Secretary of State Hillary Clinton may be taking some well-earned R&R in Bermuda this week, but last week, the former First Lady and U.S. Senator wrapped up a grueling seven-nation diplomatic mission to Africa.
While much was made back home about her snapping at a Congolese student who asked her about Bill Clinton's thoughts on a trade issue ("My husband is not the secretary of state, I am," she retorted), the emotional heart of her tour was also her most dangerous stop — in Goma, inside the war zone in eastern Congo, where she tearfully met rape victims on Aug. 11.
In this exclusive Op-Ed piece for PEOPLE.com, Secretary Clinton shares what she learned on her visit — and what she will do about it.
What I Saw in Goma
By Hillary Rodham Clinton
In 11 days of travel across Africa, I saw humanity at its worst — and at its best. In Goma last week, I saw both.
The Mugunga Internally Displaced Persons Camp sits in a land of volcanoes and great lakes on the edge of Goma, a provincial capital in the eastern Congo. The camp is now home to 18,000 people seeking refuge from a cycle of violent conflict that has left 5.4 million dead since 1998. Chased from their homes and villages by armed rebels and informal militias, these men, women and children walked for miles with little food or water until they reached this relatively safe haven.
Now they live in tents, one next to the other, row after row, some clinging to life, others hanging on to whatever glimmer of hope remains in a region plagued by years of brutality. Many of these people have been robbed of their homes, possessions, families and, worst of all, their dignity.
Women and girls in particular have been victimized on an unimaginable scale, as sexual and gender-based violence has become a tactic of war and has reached epidemic proportions. Some 1,100 rapes are reported each month, with an average of 36 women and girls raped every day.
I visited a hospital run by the organization Heal Africa and met a woman who told me that she was eight months' pregnant when she was attacked. She was at home when a group of men broke in. They took her husband and two of their children and shot them in the front yard, before returning into the house to shoot her other two children. Then they beat and gang-raped her and left her for dead. But she wasn't dead. She fought for life and her neighbors managed to get her to the hospital — 85 kilometers away.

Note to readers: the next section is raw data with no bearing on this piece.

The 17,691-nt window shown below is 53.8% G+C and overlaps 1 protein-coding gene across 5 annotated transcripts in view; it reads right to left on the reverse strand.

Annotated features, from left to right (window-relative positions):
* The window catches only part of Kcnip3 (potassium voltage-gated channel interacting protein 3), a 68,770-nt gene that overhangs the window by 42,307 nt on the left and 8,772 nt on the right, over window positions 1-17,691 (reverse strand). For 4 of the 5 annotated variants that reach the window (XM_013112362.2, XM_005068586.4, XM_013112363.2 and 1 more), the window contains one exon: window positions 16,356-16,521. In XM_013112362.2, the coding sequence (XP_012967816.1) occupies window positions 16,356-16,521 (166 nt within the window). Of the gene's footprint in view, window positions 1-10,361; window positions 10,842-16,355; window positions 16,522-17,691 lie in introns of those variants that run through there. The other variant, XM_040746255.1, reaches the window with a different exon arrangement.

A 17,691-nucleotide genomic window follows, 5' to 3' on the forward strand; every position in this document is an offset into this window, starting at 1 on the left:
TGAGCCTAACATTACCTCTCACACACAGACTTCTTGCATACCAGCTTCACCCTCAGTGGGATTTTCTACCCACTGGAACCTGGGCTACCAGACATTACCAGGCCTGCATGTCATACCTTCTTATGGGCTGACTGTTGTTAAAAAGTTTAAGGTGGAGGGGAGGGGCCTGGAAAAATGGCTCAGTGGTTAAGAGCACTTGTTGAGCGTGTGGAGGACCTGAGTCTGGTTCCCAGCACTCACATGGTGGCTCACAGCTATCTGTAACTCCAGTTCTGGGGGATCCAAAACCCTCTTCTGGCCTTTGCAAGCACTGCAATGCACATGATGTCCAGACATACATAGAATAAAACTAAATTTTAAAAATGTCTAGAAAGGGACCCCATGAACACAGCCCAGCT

I came to Goma to send a clear message: The United States condemns these attacks and all those who commit them and abet them. They are crimes against humanity.
These acts don't just harm a single individual, or a single family, or village, or group. They shred the fabric that weaves us together as human beings. Such atrocities have no place in any society. This truly is humanity at its worst.
But there is reason to hope. We have seen survivors summon the courage to rebuild their lives and their communities. We have seen civic leaders and organizations come together to combat this appalling scourge. And we have seen health care workers sacrifice comfortable careers so they can treat the wounded.
In Goma, I met doctors and advocates who work every day to repair the broken bodies and spirits of women who have been raped, often by gangs, and often in such brutal fashion that they can no longer bear children, or walk or work. Caregivers like Lyn Lusi, who founded Heal Africa in Goma, and Dr. Denis Mukwege, who founded the Panzi hospital in Bukavu, represent humanity at its best.
The United States will stand with these brave people. This week I announced more than $17 million in new funding to prevent and respond to gender and sexual violence in the Democratic Republic of Congo. We will provide medical care, counseling, economic assistance and legal support. We will dedicate nearly $3 million to recruit and train police officers to protect women and girls and to investigate sexual violence. We will send technology experts to help women and front-line workers report abuse using photographs and video and share information on treatment and legal options. And we will deploy a team of civilian experts, medical personnel and military engineers to assess how we can further assist survivors of sexual violence.
While I was in the DRC, I had very frank discussions about sexual violence with President Kabila. I stressed that the perpetrators of these crimes, no matter who they are, must be prosecuted and punished. This is particularly important when they are in positions of authority, including members of the Congolese military, who have been allowed to commit these crimes with impunity.
Our commitment to survivors of sexual and gender-based violence did not begin with my visit to Goma, and it will not end with my departure.
We are redoubling our efforts to address the fundamental cause of this violence: the fighting that goes on and on in the eastern Congo. We will be taking additional steps at the United Nations and in concert with other nations to bring an end to this conflict.
There is an old Congolese proverb that says, "No matter how long the night, the day is sure to come." The day must come when the women of the eastern Congo can walk freely again, to tend their fields, play with their children and collect firewood and water without fear. They live in a region of unrivaled natural beauty and rich resources. They are strong and resilient. They could, if given the opportunity, drive economic and social progress that would make their country both peaceful and prosperous.
Working together, we will banish sexual violence into the dark past, where it belongs, and help the Congolese people seize the opportunities of a new day.